Letter V Firearms Glossary
Usually a rifle, but not always.
A small-caliber firearm or high-powered air gun primarily used for hunting
non-native or non-game animals such as rats, squirrels, gophers, jackrabbits, marmots, groundhogs, porcupine, opossum, coyote, skunks, weasels,
and other animals considered to be nuisance vermin destructive to native or domestic plants and animals.
Violent Crime Control and Law Enforcement Act of 1994.
It is an act of Congress dealing with crime and law enforcement that became law in 1994.
Of the sections of the bill, it included the Federal Assault Weapons Ban.
The speed at which a projectile travels. Velocity is usually measured in feet per second or metres per second.
17 Other Firearms Definitions You Need To Know
Also spelled blueing.
A passivation process in which steel is partially protected against rust, and is named after the blue-black appearance of the resulting protective finish.
True gun bluing is an electrochemical conversion coating resulting from an oxidizing chemical reaction with iron on the surface selectively forming magnetite
(Fe3O4), the black oxide of iron, which occupies the same volume as metallic iron. Bluing is most commonly used by gun manufacturers, gunsmiths and gun
owners to improve the cosmetic appearance of, and provide a measure of corrosion resistance to, their firearms.
The frame designation that Smith and Wesson uses for their extra large framed revolvers like the S&W Model 500 and S&W 460XVR
The front sight is placed at the muzzle end of the barrel. It is often (but not always) in the form of a dot or a blade.
To attain a proper sight picture and shoot with the greatest degree of accuracy, the shooter's eye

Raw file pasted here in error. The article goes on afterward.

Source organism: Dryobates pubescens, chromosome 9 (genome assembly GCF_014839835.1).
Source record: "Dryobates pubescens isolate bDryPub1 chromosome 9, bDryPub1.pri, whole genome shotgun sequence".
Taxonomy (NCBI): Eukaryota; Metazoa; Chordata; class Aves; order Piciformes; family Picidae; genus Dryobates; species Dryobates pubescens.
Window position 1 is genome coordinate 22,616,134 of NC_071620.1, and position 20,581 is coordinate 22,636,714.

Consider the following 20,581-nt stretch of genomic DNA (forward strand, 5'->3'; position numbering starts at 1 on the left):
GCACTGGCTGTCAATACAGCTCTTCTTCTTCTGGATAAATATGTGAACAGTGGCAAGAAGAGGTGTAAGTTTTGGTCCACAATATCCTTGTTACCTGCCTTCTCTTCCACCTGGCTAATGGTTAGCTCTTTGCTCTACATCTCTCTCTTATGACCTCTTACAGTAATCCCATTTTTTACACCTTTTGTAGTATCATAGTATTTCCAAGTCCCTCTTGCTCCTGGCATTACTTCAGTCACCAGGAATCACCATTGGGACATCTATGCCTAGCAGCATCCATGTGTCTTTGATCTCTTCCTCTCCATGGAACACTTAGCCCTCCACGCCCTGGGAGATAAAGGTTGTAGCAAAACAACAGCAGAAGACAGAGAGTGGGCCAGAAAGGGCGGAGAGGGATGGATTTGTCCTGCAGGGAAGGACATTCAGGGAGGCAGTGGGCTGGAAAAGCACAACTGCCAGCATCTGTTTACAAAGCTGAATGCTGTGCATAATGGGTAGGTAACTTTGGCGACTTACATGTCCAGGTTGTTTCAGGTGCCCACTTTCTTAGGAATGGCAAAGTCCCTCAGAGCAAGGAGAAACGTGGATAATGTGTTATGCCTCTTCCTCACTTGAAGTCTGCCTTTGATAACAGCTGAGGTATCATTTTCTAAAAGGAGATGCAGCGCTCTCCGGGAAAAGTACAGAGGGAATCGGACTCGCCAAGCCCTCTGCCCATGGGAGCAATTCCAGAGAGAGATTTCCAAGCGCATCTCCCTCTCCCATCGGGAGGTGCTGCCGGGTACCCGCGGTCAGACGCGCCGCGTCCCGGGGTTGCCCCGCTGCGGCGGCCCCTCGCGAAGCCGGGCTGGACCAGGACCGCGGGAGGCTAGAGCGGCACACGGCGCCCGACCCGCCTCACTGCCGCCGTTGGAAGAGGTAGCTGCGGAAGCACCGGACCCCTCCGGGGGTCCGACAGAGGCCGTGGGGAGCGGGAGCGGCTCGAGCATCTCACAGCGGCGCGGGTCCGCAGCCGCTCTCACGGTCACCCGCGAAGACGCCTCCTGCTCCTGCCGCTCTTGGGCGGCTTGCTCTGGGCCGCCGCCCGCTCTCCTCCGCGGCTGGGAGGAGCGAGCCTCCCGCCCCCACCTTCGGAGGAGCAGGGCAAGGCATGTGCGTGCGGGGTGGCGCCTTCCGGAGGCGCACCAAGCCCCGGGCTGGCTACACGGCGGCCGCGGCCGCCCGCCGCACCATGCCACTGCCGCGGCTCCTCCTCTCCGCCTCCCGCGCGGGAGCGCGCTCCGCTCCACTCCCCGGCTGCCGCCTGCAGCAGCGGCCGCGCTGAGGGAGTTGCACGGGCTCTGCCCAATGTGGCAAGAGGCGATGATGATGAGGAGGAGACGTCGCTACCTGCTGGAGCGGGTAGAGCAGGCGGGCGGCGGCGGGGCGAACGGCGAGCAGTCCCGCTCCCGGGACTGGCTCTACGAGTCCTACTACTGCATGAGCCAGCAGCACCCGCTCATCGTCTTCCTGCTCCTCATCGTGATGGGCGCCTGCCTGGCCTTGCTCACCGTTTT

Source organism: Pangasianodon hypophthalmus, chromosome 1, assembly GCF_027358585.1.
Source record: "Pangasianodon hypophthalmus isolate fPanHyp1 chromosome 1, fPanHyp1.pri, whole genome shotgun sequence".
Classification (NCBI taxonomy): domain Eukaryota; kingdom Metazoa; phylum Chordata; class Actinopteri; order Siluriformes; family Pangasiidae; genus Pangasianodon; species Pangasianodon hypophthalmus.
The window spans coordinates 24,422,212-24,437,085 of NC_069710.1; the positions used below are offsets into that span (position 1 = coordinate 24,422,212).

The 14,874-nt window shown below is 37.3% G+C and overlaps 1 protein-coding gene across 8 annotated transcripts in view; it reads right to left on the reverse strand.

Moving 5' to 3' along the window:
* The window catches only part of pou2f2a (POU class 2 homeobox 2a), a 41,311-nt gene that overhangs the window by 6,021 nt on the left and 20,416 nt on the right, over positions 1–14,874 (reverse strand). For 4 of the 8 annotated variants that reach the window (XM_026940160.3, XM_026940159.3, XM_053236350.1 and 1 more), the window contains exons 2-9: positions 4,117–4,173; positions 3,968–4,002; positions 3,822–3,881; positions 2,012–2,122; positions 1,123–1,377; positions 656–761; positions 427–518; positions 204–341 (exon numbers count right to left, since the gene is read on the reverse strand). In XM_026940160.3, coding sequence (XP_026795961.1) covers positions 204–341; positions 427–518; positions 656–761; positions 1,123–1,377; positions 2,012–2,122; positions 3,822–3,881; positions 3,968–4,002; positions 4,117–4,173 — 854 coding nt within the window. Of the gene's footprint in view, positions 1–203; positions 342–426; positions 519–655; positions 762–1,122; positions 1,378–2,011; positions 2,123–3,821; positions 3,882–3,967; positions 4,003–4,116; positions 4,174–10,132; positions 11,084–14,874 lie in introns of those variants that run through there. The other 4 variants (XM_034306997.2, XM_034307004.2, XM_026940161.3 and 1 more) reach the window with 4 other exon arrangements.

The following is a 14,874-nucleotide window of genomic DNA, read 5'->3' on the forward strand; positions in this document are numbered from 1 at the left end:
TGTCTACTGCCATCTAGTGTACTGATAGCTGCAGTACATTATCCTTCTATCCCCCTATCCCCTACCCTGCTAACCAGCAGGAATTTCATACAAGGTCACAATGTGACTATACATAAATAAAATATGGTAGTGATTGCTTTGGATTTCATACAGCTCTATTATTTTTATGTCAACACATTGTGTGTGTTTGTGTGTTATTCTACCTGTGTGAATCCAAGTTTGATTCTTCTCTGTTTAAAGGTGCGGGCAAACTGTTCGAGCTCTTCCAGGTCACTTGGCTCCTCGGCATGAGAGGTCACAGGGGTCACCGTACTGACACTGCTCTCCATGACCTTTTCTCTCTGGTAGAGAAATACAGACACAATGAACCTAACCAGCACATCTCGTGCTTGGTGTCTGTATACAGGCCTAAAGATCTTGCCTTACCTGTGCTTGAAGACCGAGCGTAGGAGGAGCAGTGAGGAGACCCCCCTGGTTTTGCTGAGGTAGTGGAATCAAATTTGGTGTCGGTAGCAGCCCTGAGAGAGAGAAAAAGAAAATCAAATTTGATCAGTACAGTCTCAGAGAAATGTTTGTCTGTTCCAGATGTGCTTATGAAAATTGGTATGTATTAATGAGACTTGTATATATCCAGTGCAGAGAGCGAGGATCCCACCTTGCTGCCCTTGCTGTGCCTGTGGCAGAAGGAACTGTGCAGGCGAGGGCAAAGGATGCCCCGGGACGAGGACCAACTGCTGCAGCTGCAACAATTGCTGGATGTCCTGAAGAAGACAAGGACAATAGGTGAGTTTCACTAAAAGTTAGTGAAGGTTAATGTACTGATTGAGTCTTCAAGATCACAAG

should be focused sharply upon the front sight while shooting, allowing both the rear sight and the target to blur somewhat.
A pair of slender and easily-carried wooden dowels or sticks, which when held, crossed, in the fingers of the left hand while also supporting the forend of a rifle,
usually shooting offhand, provides somewhat enhanced stability for a more accurate shot.
Small caliber bullets being used in large cases. E.g. .22 bullet in a .45 acp case.
A shooting sport where cometitors use three different guns on each stage of the competion; shotgun, rifle and handgun.
Circular steel fittings, about 1/2 inch in diameter, screwed into the breech face of a gun and through which the firing pins pass.
Firing pin bushings allow the convenient replacement of broken firing pins. They also allow the renewal of an older gun where, over the decades,
leakage of high-pressure gas from corrosive primers has eroded the breech face around the firing pins; and replacing these bushings with new ones,
slightly oversized can compensate for a situation where proper headspace has been compromised.
A type of firearm action which uses a lever located around the trigger guard area,
(often including the trigger guard itself) to load fresh cartridges into the chamber of the barrel when the lever is worked.
The tendency of a bullet to tip in flight and hit a target sideways, leaving a distinctly oblong hole.
This destabilization of the spinning bullet in flight is typically caused by a bullet weight inappropriate
for the rate of twist of the rifled barrel, an out-of-balance bullet or its having nicked an impediment such as a blade of grass, in flight.
A type of machine gun or autocannon that uses an external source of power to cycle the firearm.
A concave, semi-cylindrical surface cut into the forward lump of a barrel set of a break-open firearm which revolves about the hinge-pin when the gun is opened.
The curved, forward end of the bar of a break-open firearm's action, about which the mounted
forend iron revolves downward. This area should be kept lightly greased to avoid galling the bearing surfaces.
A bullet shape with a flat nose rather than a rounded one.